EVENT / THEMES
TEXT SOFIA MURSULA
I once attended a university course where the lecturer described sustainability as an AALTO STOOL 60. It has three legs, each representing a dimension of sustainability: environment, economy, and society. If you cut away one of them, the stool won’t stand up.
Sustainability often isn’t easy to define or measure. It includes huge topics like inequality and climate change. These issues tend to be interconnected and raise ethical questions, and may conflict with our personal goals and values. It can be possible to find solutions to these problems, but they often require flexibility, adaptation and reorientation from individuals and societies.
This flexibility is unlikely to come through by forcing. Rather, insecurity and threats can lead us to turn into ourselves and hold on to our gained benefits as hard as we can.
So, how to promote flexibility? I would go for connection, support, and understanding our dependence on the surrounding world. If we see ourselves separate from other people or the rest of the natural world, it is not likely for us to change our way of thinking or living, in ways necessary for contributing to sustainability.
Empathy towards other people and understanding of the world around us are the most important things about sustainability. The better we understand that our lives depend on others, the more we want to do for common good. The better the communication, cooperation and trust, the more will the individual gain, too.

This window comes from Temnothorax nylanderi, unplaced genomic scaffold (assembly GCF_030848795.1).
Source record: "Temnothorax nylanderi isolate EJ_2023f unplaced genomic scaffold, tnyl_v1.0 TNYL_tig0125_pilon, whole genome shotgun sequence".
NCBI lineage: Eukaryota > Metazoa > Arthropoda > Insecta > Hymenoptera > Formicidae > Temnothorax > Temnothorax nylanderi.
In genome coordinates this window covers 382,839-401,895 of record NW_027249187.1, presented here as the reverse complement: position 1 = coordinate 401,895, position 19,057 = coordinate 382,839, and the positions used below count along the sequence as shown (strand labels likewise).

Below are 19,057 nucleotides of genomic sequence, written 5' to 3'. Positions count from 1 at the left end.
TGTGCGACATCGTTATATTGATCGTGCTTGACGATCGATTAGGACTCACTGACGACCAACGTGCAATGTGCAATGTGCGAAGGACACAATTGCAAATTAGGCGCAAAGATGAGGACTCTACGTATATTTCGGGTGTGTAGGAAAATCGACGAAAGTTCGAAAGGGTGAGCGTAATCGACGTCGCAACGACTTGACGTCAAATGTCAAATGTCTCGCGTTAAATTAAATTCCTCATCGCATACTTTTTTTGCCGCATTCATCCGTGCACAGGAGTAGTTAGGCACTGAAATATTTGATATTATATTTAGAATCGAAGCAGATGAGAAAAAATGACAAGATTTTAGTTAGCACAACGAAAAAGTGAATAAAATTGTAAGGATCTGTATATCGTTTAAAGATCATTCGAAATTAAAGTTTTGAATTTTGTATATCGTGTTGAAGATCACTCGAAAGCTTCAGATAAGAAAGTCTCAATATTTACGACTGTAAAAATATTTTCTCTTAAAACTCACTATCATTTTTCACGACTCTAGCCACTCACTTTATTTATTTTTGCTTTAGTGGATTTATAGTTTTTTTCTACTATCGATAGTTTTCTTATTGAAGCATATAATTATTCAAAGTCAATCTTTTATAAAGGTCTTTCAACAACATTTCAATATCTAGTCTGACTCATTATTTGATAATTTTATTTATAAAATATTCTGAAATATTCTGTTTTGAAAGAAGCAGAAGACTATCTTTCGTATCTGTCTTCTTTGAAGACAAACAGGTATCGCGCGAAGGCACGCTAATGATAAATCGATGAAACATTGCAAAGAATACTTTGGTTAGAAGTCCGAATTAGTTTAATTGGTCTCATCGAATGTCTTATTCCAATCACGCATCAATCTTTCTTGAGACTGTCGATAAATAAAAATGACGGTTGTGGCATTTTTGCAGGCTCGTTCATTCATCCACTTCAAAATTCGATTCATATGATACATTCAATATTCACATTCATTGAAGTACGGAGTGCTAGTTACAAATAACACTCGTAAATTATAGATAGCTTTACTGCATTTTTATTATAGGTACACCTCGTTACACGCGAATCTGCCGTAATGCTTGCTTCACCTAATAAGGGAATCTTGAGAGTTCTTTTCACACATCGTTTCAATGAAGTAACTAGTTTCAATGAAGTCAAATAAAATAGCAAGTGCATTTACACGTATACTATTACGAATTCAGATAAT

The relationship between learning and sustainability is two-way. On the one hand, making learning possible for everyone promotes sustainability; by learning new skills and communicating with others it is possible, for example, to reduce poverty, promote participation in decision-making, and take care of nobody being left out. On the other hand, learning about sustainability can encourage us to act towards it. At Dare to Learn, we will focus on both these viewpoints and work on topics like futures thinking, financial literacy, and circular economy.
Who and what are contributing to the three legs of the stool of sustainability?
If one of the legs is broken, are we able to fix it?